Tuesday, June 4, 2013

A legacy of health: Goodbye to Senator Lautenberg

Lautenberg speaks to supporters of the Safe Chemicals Act in 2012
by Fawn Pattison, Executive Director

Public health advocates around the US were deeply saddened yesterday to learn of the passing of Senator Frank Lautenberg of New Jersey. At 89, Lautenberg was the oldest serving member of the Senate and its last WWII veteran. He was also a champion of public health, and in recent years had dedicated himself to winning a much-needed overhaul of the nation's failed toxic chemicals law.

I don't frequently admit to being a New Jersey native. I graduated from UNC and have long since naturalized as a Tar Heel. But Senator Lautenberg always reminded me of the best of my birth state: his rapid Northeastern accent, the unstoppable charisma that (until quite recently) belied his nearly ninety years, and especially his toughness. New Jersey is famous for its rough-and-tumble politics, and Senator Lautenberg was among the virtuosos. The really inspiring thing about his sharp-elbows style is what he used it for: Lautenberg's legacy is public health.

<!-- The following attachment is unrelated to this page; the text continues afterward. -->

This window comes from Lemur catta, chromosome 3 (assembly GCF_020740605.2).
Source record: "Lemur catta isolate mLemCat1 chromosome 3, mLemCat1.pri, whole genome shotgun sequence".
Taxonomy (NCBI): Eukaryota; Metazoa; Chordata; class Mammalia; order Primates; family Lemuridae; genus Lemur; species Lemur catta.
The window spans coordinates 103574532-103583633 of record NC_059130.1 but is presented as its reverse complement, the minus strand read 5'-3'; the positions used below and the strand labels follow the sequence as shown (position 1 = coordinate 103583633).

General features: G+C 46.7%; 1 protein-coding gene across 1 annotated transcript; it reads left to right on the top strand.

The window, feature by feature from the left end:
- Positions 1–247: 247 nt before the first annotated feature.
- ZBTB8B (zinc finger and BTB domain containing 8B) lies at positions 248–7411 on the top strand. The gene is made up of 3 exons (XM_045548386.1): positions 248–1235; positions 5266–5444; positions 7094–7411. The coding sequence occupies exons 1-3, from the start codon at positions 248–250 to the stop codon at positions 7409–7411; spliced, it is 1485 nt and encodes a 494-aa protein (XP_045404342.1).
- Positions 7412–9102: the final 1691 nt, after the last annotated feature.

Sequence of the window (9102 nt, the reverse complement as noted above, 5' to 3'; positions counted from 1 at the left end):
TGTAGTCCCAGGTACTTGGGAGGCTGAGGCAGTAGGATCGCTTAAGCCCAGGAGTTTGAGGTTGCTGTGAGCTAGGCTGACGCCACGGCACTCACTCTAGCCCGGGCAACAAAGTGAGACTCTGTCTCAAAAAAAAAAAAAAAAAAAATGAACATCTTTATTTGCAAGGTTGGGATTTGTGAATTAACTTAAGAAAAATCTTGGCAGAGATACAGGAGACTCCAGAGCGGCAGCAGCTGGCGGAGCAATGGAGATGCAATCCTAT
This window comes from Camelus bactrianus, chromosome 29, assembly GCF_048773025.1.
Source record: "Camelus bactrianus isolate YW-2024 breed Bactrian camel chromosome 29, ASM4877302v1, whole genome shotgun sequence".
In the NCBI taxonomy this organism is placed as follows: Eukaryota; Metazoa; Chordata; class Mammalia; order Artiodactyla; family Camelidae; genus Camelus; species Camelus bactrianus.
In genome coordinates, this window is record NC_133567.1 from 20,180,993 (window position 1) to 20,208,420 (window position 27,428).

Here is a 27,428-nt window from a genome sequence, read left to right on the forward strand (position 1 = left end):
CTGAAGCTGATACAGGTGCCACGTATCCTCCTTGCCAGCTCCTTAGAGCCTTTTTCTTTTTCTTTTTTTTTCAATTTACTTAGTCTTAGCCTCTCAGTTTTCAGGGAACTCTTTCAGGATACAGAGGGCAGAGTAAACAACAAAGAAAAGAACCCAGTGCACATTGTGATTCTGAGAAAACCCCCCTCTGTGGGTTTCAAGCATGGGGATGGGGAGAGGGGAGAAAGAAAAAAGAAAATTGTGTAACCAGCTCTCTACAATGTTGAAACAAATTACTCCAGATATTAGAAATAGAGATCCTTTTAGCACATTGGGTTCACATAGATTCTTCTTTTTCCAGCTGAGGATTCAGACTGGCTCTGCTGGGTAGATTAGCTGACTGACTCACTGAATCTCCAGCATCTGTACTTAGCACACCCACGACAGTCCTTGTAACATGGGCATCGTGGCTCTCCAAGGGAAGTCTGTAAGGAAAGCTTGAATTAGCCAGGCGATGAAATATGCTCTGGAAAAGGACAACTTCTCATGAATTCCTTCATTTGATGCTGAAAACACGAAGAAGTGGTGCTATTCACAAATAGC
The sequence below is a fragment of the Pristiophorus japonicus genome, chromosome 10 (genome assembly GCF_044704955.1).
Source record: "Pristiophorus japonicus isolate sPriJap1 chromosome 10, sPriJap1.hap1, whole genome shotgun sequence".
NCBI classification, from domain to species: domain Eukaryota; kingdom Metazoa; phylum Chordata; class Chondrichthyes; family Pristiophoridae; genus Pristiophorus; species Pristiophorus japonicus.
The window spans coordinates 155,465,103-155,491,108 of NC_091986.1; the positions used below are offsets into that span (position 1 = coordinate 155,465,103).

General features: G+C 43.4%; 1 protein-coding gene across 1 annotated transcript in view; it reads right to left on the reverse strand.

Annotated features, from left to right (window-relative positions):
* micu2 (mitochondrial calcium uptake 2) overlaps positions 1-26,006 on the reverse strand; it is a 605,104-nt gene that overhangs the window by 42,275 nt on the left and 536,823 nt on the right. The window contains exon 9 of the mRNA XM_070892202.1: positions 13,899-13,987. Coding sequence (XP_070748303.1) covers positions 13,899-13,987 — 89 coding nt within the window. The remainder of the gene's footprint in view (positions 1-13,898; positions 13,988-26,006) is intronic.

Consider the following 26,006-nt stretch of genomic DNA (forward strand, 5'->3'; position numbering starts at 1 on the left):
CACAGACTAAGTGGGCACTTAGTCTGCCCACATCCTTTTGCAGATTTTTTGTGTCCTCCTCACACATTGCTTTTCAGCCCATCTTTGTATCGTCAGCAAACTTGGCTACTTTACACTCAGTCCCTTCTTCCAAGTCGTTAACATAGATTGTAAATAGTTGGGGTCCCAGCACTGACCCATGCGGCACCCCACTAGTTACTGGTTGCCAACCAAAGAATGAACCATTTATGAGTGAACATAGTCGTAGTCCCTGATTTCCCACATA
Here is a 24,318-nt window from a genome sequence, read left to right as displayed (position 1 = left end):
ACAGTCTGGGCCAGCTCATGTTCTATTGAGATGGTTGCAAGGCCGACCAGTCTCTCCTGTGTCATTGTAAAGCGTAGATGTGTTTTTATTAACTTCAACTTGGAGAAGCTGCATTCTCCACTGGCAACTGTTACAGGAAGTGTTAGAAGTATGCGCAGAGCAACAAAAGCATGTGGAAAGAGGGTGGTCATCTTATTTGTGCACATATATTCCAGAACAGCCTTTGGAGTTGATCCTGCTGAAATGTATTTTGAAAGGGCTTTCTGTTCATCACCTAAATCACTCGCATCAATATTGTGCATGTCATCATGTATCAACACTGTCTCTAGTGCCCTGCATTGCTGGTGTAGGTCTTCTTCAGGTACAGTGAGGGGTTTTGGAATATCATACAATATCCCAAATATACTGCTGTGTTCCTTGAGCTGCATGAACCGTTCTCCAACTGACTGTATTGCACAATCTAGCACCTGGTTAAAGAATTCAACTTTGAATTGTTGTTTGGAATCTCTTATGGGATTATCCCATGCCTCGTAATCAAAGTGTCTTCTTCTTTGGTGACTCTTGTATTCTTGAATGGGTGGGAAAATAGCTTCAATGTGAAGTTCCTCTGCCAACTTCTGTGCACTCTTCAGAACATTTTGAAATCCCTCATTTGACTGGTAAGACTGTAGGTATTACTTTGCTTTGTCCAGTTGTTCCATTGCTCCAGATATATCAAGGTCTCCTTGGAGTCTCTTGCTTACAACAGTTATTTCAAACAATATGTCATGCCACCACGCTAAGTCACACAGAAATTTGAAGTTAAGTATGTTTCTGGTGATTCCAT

During his 28 years in the US Senate, Lautenberg worked for policies that are credited with saving tens of thousands of lives, from not smoking on airplanes, to a uniform national drinking age. In 2008, Lautenberg introduced the first of several bills to overhaul the notorious Toxic Substances Control Act. Just two weeks ago, his office announced a bi-partisan compromise, the Chemical Safety Improvement Act, that has received mixed reviews but has won the support of both Republicans and Democrats - a remarkable feat in today's Congress. 

In February of this year upon announcing his intention not to run again, Lautenberg signalled that chemical reform was to be among the issues that make up his legacy:  
“I am not announcing the end of anything. I am announcing the beginning of a two-year mission to pass new gun safety laws, protect children from toxic chemicals and create more opportunities for working families in New Jersey,” he said.
We're on the same mission to protect children from toxic chemicals. We'll honor that legacy by sharpening our elbows and working harder than ever at it. Thanks, Senator Lautenberg.

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